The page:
Review by Flossie Waite
A Lux & Vox Production
At The Proud Archivist
25th Aug – 6th Sept
For ages 10+
Whenever the narrator of The Little Prince meets a new person, he does an experiment: he presents them with a picture and asks what they see. For most people, the answer is a hat; for the narrator, it is a boa constrictor who has just eaten an elephant. The novella explores the narrator’s wish to find someone who looks at the world the way he does. Lux & Vox’s “immersive junk play” is, therefore, a fitting form for this interactive adaptation, counting on the audience to look imaginatively at the huge piles of random items – woolly hats, cardboard boxes, plastic bags, feather dusters – collected across the space, and use it to help tell the story.
In Antoine de Saint-Exupéry’s best-selling work, the author narrator crashes his plane into the Sahara desert. Whilst fixing it, he meets a little boy who explains that he is from asteroid B-612, and tells the narrator all about the visits he made to other planets on his way to Earth. The audience are asked to help find props and make scenery out of the scattered assortment of everyday objects, together becoming the author’s ill-fated plane, and the solar systems the Little Prince flies past.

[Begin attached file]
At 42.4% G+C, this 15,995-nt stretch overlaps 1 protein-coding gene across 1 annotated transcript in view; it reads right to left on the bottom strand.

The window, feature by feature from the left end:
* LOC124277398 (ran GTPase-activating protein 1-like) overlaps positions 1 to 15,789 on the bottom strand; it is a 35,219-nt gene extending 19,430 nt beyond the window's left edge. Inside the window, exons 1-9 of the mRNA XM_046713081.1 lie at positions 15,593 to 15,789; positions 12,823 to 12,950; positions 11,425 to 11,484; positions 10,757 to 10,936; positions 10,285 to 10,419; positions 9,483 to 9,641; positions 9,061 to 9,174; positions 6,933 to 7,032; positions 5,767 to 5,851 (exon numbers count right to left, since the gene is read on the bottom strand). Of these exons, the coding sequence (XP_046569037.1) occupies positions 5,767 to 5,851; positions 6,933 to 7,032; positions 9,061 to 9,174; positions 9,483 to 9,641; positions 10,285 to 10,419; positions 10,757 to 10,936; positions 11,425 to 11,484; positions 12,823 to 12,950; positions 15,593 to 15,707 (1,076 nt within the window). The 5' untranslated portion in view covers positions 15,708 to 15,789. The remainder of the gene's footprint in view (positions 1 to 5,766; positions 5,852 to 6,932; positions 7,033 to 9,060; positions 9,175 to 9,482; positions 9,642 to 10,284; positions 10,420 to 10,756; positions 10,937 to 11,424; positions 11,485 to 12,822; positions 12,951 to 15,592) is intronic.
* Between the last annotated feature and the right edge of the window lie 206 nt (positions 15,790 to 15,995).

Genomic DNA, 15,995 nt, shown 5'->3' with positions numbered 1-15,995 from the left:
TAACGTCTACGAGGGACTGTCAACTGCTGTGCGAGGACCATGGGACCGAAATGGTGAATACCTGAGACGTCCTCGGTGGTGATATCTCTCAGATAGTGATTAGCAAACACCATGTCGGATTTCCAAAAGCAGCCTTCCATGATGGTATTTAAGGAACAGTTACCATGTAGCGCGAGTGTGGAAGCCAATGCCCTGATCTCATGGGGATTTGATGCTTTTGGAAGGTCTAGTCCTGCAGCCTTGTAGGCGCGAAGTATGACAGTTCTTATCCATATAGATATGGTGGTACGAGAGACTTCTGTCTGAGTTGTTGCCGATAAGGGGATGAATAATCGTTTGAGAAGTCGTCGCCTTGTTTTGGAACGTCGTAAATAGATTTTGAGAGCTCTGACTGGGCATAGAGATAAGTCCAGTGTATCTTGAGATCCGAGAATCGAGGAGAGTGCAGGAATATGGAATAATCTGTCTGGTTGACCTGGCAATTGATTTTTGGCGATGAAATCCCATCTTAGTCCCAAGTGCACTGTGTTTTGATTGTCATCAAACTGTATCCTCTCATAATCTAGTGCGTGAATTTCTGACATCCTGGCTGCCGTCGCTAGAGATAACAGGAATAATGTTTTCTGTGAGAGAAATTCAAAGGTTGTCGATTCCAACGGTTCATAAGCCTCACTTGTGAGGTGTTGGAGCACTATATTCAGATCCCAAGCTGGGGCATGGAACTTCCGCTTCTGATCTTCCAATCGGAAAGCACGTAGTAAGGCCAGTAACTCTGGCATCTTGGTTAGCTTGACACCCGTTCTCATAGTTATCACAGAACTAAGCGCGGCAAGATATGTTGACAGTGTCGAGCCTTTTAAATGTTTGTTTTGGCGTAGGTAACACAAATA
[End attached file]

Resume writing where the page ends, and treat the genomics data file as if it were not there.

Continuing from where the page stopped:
It’s unclear (though often debated) whether the book is for adults or children, though The Little Prince website offers a nice suggestion: that it “is a book for children written for grown-ups”. This production has a similar feel. It is a play for children – originally performed at the Little Angel Theatre, best known for it’s children’s work, it has the ‘let’s pretend’ quality of child’s play, though it was presented in a trendy Haggerston restaurant-bar-gallery during the evening. What happens naturally with an audience of children – joining in even when they are not asked to – is far harder to encourage in adults; in fact, those who got involved most enthusiastically were also the drunkest. This is a tricky situation when the audience are invaluable to proceedings, and the participatory aspect definitely worked best when it was more prescriptive.
The puppets are also formed out of the discarded ‘stuff’ – a mug and a bulb, for instance, serve as the Little Prince. It’s not enough, however, to just have junk becoming a character – you have to really commit to wow the audience. Out of a backdrop of enjoyable messiness, the object puppetry needed more specificity – if a piece of material is meant to represent the king’s body, his ‘arm’ cannot be plucked out of the cloth at random (and with the puppeteer’s alternating hands) each time he supposedly uses it, or it’s impossible to ‘see’ him. The audience should be drawn to looking at the puppet and forget all about the performer controlling it, and without consistency of character and puppeteering, that’s really hard to do.
There is potential for the production to feel like an awkward workshop attended by grown ups searching for their inner child. If this production finds the young audience it intends to, it will become much more comfortable in its skin.
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